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How to Make a Proper Introduction

Here are a few tips on how to make a good introduction.



Often an introduction leads to a new friendship or business alliance… and sometimes the whole process can be awkward. Here are a few tips on how to make a proper introduction: 

The Basics
When meeting someone for the first time, stand up, smile, make eye contact, express a greeting, and shake hands. To make the person feel welcome, and to help you remember his or her name, try repeating the person’s name during your greeting. For example, “It's nice to meet you, Rachel.”

Who Introduces Whom?
A proper introduction can set you apart from your peers.

Remember this rule: Talk to the most important person first

When executing an introduction, address the most important individual first and introduce the other person to the most important individual. Offer snippets of information about each person and use proper titles such as Mr. and Ms. in formal settings. For example, if your client’s name is Neil Page and you want to introduce him to your colleague, Del Griffith, the conversation would go as follows:

Turn toward Neil and say, “Mr. Page, I’d like to introduce you my colleague, Mr. Griffith, who specializes in energy efficiency solutions for the hospitality industry.” Then turn toward Del and say, “Mr. Griffith, please meet Mr. Page of Page and Associates.”

Suppose you are meeting with a prospect and the CEO of your company walks into the room. Whom do you introduce first? The answer is easy according to Judith Bowman, author of Don't Take the Last Donut: New Rules of Business Etiquette. The prospect is more important than the CEO and should be addressed first because, without clients’ business, there would be no company and no CEO.

Above all, the etiquette rules behind introductions are meant to make people feel comfortable and ease conversation. The next time you find yourself making introductions, decide for yourself whether a formal or a more relaxed social introduction is appropriate given the context.

Forgotten Names
If you’ve forgotten someone’s name, don’t panic or avoid the introduction. Introduce the person whose name you know first and hope the person with the forgotten name picks up on situation and introduces herself. Otherwise, quickly apologize and admit that you’ve suddenly forgotten the person’s name. This happens to everyone occasionally and most people are understanding.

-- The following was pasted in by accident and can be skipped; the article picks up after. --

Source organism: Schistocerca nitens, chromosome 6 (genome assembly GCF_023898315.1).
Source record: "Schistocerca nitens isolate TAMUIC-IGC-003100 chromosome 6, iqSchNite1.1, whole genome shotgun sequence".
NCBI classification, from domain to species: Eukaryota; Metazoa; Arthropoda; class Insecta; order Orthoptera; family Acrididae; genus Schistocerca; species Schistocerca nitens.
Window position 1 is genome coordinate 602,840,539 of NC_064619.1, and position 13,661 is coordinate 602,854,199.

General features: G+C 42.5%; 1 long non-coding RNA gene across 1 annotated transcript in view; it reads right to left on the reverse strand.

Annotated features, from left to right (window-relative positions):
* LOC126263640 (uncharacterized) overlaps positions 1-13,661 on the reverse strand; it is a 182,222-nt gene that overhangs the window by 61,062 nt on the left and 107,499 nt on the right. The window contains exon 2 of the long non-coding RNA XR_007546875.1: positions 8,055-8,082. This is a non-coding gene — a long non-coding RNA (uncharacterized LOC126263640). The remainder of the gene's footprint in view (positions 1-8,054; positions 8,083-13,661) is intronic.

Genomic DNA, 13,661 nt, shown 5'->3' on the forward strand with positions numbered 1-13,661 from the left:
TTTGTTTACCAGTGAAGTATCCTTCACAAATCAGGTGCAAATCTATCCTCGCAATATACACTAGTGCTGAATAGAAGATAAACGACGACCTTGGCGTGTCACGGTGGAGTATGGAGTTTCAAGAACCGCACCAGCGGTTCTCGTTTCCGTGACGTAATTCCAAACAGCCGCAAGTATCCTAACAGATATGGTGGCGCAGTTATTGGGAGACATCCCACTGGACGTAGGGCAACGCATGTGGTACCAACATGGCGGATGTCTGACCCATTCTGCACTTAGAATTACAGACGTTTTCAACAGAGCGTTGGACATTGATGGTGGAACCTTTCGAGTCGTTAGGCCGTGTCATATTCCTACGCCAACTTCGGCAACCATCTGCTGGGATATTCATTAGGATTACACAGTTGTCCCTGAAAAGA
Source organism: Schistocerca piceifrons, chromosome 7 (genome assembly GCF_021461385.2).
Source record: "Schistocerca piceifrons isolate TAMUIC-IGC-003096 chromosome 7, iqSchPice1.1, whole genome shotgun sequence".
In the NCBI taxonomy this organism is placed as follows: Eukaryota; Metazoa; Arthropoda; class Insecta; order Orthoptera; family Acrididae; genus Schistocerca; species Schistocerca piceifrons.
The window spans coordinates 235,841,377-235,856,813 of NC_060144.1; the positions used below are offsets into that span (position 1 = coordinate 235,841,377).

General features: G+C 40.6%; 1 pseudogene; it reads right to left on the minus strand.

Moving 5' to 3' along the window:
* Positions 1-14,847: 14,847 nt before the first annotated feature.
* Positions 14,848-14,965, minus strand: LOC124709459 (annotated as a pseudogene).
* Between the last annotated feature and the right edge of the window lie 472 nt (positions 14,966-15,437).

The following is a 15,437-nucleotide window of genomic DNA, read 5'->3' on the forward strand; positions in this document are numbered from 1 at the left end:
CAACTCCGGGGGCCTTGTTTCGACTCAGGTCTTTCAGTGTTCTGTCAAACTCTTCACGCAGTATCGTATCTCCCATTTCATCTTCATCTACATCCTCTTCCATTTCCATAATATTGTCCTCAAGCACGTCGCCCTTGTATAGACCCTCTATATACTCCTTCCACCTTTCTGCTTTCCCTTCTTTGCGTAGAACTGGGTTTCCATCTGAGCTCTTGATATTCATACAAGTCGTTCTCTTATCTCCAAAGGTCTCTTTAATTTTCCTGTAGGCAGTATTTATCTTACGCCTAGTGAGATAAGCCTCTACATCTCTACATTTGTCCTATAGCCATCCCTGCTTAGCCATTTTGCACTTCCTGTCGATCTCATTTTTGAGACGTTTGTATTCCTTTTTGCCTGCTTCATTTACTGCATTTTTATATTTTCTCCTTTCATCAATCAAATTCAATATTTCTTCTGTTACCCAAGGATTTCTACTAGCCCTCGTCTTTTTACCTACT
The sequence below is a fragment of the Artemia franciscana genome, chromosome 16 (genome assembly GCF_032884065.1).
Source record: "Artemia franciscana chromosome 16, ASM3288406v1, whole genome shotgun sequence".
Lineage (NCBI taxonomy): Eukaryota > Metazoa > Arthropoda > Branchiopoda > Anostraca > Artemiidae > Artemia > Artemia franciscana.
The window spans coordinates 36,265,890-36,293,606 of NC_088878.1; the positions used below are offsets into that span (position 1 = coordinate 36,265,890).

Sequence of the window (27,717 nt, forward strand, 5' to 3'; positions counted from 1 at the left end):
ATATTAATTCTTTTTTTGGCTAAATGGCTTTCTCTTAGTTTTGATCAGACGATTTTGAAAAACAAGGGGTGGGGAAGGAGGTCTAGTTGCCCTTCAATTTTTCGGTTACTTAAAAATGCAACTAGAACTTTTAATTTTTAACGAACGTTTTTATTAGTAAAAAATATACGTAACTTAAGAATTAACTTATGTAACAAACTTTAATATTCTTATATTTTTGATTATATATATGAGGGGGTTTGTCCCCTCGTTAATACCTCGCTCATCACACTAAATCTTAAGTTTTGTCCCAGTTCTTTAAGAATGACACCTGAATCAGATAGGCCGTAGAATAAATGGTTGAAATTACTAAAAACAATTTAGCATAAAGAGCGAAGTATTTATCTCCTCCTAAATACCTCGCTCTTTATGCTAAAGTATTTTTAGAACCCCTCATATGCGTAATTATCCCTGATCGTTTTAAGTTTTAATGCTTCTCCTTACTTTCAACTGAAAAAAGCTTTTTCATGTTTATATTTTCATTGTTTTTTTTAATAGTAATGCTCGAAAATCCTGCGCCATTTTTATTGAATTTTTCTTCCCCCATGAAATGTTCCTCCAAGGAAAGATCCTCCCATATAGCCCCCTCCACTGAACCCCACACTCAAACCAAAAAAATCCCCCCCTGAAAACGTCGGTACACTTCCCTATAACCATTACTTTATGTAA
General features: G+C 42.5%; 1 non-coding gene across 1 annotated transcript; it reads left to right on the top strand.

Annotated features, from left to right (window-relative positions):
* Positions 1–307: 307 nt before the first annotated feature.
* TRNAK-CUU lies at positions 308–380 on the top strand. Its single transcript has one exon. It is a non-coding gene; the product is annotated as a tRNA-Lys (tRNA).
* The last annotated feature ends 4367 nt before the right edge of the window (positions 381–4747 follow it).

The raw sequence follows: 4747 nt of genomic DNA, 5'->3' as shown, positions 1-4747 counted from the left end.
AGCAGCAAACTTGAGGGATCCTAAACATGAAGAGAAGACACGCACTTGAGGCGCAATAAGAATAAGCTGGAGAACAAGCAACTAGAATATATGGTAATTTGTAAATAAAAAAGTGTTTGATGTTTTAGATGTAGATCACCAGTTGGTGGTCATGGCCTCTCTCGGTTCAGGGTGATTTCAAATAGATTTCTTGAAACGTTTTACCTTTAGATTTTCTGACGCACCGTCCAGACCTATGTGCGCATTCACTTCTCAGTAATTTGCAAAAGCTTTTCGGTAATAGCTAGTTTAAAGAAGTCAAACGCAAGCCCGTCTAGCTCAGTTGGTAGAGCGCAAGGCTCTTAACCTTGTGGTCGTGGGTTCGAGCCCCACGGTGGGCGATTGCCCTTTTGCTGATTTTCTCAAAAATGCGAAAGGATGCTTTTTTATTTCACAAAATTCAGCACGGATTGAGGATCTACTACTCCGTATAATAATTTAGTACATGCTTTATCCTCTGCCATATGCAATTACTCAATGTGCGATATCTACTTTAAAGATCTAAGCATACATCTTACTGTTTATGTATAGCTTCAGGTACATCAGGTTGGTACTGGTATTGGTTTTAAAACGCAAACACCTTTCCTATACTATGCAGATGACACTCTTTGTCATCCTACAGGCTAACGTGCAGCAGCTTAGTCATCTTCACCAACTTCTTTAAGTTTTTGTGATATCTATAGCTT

The Handshake
Handshakes are appropriate, not only during introductions, but also when you welcome people into your office, run into a colleague outside of work, and when you say goodbye. It used to be considered polite for a man to wait for a woman to extend her hand before offering his own. According to Peggy Post, author of The Etiquette Advantage in Business, this is an old-fashioned custom. In modern business settings, everyone should shake hands with everyone without hesitating to evaluate who should extend a hand first.  

The Online Introduction
As you grow your business through social media, you may find yourself in the position of wanting to meet someone in your social media network. LinkedIn is a great tool for facilitating professional introductions. The LinkedIn “Introductions” feature on their mobile app lets you contact members in your extended network through the people you know. If you want to contact someone more than one degree away from you, you can request an introduction through one of your connections. Your connection will then decide whether to forward your message on to the desired recipient. When you request an introduction, you’ll be prompted to write a note to your mutual connection and then a separate note to the person you want to meet. In both cases, draft a compelling subject line and a short note that introduces you and explains why you hope to connect. Just remember never to ask directly for a job – it’s neither polite nor appropriate.

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Mark Jewell

Mark Jewell

Mark Jewell is the President and co-founder of Selling Energy. He is a subject matter expert, coach, speaker and best-selling author focused on overcoming barriers to implementing projects. Mark teaches other professionals and organizations how to turbocharge their sales success.


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